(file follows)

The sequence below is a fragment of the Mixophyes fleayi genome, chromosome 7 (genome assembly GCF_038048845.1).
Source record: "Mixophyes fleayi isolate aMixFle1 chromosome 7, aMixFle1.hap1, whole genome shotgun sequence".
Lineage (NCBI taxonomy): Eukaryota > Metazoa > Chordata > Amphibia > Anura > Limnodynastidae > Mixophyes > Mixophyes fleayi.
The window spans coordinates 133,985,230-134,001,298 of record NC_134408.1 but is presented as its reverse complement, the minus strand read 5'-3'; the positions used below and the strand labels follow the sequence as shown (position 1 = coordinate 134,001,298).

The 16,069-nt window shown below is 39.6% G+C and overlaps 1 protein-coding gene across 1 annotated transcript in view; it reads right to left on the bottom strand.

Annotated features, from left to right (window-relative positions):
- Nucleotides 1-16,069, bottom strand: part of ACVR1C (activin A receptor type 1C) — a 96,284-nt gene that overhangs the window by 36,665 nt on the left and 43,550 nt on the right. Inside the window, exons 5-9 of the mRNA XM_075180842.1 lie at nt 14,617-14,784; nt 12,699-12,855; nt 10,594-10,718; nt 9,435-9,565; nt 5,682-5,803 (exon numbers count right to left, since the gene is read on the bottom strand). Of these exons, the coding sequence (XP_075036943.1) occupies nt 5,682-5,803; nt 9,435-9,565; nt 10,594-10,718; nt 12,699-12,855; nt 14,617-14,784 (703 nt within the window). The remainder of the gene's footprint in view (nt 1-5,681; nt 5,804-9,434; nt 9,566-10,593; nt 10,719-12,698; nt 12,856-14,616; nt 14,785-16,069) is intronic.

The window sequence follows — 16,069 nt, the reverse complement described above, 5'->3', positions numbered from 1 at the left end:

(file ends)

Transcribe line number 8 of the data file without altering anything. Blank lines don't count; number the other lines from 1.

The window sequence follows — 16,069 nt, the reverse complement described above, 5'->3', positions numbered from 1 at the left end: